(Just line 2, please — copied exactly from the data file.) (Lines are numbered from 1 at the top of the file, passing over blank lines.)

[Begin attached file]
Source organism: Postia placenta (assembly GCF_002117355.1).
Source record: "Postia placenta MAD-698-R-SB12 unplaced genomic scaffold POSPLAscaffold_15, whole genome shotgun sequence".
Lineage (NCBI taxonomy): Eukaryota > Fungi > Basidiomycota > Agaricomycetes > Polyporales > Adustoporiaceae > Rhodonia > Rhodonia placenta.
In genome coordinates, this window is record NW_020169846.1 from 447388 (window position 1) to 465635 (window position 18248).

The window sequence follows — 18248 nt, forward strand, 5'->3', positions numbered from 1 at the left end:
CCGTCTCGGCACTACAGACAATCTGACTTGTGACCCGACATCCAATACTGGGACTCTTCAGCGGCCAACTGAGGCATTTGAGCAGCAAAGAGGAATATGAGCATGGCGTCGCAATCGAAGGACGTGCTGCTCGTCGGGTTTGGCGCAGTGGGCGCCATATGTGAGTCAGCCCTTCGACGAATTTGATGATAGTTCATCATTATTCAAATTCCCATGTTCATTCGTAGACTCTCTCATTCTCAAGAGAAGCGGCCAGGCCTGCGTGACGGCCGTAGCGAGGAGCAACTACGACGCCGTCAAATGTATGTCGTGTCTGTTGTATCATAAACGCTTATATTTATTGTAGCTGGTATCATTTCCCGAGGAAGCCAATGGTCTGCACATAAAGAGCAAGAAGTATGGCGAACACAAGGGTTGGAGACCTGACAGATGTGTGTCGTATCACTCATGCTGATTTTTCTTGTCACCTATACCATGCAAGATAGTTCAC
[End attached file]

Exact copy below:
Source record: "Postia placenta MAD-698-R-SB12 unplaced genomic scaffold POSPLAscaffold_15, whole genome shotgun sequence".